Frodo Khasbulaev vs. Marlon Sandro
Sandro was trying to make it his third trip to a Bellator tournament final, but it wasn’t to be.
Sandro started aggressively, holding his own in the stand-up, but when the two came together and exchanged knees, Sandro landed an errant knee to Khasbulaev’s groin, leaving the Russian reeling in pain.
Given time to recover, Khasbulaev came back strong, tripping Sandro to the mat. Sandro attempted and omo plata, but couldn’t secure it.
They returned to the feet and Khasbulaev cracked Sandro hard with a right hand. Sandro tried to take Khasbulaev down, but the Russian turned the tables and secured a deep armbar, but Sandro escaped. They scrambled and Khasbulaev caught Sandro in a Kimura, but the BJJ black belt wouldn’t tap and eventually escaped again.
Khasbulaev didn’t relent in round two, chasing Sandro down with kicks to the body and head. Sandro tied him up, but Khasbulaev scooped him up and tossed him to the mat with a fireman’s carry, although Sandro landed in a half guard/half mount position. Sandro went for an arm triangle, but Khasbulaev defended well and escaped back to his feet.
Khasbulaev again took Sandro down, punishing him with ground and pound before moving to full mount. Sandro escaped the mount, but Khasbulaev punished him with some big ground and pound shots before the bell.
One of the blows may have broken Sandro’s nose.
Khasbulaev opened the final round with another leg-trip takedown and as he started landing shots to the face, it was clear that Sandro wanted nothing to come close to his nose, doing everything he could to cover his face or turn it away from any punches.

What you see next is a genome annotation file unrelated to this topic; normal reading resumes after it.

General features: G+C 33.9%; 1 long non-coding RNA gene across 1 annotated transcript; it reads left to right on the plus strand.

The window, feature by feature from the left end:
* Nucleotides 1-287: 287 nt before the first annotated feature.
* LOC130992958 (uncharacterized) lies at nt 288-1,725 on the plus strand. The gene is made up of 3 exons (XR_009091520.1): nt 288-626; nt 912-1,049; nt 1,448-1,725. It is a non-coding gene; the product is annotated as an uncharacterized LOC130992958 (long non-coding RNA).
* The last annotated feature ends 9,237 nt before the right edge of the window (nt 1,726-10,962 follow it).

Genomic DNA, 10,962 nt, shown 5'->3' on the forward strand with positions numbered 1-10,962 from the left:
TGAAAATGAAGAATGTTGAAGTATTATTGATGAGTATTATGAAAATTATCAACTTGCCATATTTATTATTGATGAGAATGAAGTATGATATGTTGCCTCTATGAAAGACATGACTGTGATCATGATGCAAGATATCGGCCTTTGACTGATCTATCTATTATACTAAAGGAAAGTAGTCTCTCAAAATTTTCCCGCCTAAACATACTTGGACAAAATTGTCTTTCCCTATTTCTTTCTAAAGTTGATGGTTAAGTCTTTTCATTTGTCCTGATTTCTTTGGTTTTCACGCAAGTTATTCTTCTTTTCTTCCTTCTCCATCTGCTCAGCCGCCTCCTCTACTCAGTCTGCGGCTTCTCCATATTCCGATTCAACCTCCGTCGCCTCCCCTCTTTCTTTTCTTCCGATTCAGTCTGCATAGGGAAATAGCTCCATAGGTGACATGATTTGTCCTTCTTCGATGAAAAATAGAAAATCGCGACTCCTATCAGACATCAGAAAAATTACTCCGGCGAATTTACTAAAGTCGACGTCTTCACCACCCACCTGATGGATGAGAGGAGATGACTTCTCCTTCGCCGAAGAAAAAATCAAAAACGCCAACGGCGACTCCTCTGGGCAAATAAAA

As Sandro’s focus on protecting his face grew, he left himself open for more attacks and Khasbulaev took advantage, eventually finishing the fight with a tenacious ground and pound assault.
The win carries Khasbulaev into the featherweight tournament final.
Doug Marshall vs. Sultan Aliev
This was supposed to be an explosive battle between two of Bellator’s most powerful middleweights.
Realizing it’s a numbers game if two knockout artists go toe to toe, Aliev came into the cage with a different game plan, taking Marshall to the canvas in an attempt to negate his punching power.
The plan worked well in round one, Aliev using his Sambo background to keep Marshall on the mat for most of the round, although he did little damage.
Marshall, frustrated by his opponent’s tack, landed a head kick early in round two, and became very aggressive in going after the knockout. Aliev again put Marshall on the mat, but was doing little offensively once the fight was down and got stood up by referee John McCarthy.
Marshall kept up his aggressive approach, walking Aliev down, and swinging for the fences. Aliev kept trying to score the takedown, but found it a little more difficult in he second round.
If possible, Marshall was even more aggressive in the final stanza; Aliev continually backing up, while Marshall chased and leapt in with power punches.
Aliev again scored the takedown, but did little with the position, other than cause Marshall to smirk with frustration. The Rhino clearly wanted to test his power against Aliev’s, but the Russian stayed true to his takedown-heavy game plan.
Marshall quickly tied Aliev up on the mat, forcing the standup, and going right back to trying to take Aliev’s head off.
The judges favored Marshall for his aggressive approach, awarding him a split decision victory.
Marshall looked truly surprised to win the decision, clearly expecting the Russian’s takedowns to trump his aggression.